The Biblical account in 1 Kings 10 tells us that the Queen—she and her people are reported to have worshipped the sun—had heard of Solomon’s great wisdom and came to see and hear for herself if the rumors were true. With her, she brought a great entourage and gifts. After spending time in Solomon’s courts, we are told she said, “The report was true that I heard in my own land of your words and of your wisdom, but I did not believe the reports until I came and my own eyes had seen it. And behold, the half was not told me. Your wisdom and prosperity surpass the report that I heard. Happy are your men! Happy are your servants, who continually stand before you and hear your wisdom! Blessed be the Lord your God, who has delighted in you and set you on the throne of Israel! Because the Lord loved Israel forever, he has made you king, that you may execute justice and righteousness.” (1 Kings 10:6-9) Then, Scripture says, “she turned and went back to her land with her servants.” From there, other texts pick up the story, including The Glory of Kings, which comes to us from the Ethiopian Orthodox Church.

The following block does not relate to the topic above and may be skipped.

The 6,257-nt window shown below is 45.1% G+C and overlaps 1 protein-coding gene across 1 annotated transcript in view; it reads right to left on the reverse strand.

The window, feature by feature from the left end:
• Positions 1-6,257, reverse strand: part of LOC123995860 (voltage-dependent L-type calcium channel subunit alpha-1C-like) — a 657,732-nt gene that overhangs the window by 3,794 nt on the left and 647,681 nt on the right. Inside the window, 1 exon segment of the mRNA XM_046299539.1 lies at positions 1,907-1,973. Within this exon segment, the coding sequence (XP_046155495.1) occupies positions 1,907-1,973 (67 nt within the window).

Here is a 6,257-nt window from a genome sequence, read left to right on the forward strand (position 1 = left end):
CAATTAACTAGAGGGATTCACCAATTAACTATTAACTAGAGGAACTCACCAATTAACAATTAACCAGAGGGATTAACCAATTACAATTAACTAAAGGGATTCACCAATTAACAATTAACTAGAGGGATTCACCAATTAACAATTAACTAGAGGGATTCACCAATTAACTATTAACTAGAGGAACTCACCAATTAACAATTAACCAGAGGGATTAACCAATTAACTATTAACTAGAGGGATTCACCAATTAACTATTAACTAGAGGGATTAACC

The Glory of the Kings tells us that the Queen bore Solomon a son, Menelik, who traveled to Jerusalem when he was twenty-two to meet his father. Solomon met him and was overjoyed. He tried to get Menelik to stay in Jerusalem, but the young man wanted to return home to modern-day Ethiopia. Desiring to honor him, Solomon sent many nobles with him and Israel’s greatest treasure, the Ark of the Covenant. (The Ethiopian Church, to this day, declares that the Ark is held in the Church of Maryam Tsion in Aksum, Ethiopia.) Menelik went on to become Menelik I, and it was the line of kings established through him that ruled Ethiopia until 1974, known as the Solomonic Dynasty of Ethiopia because those “kings were seen as direct descendants of the House of David, rulers by divine right.” (Source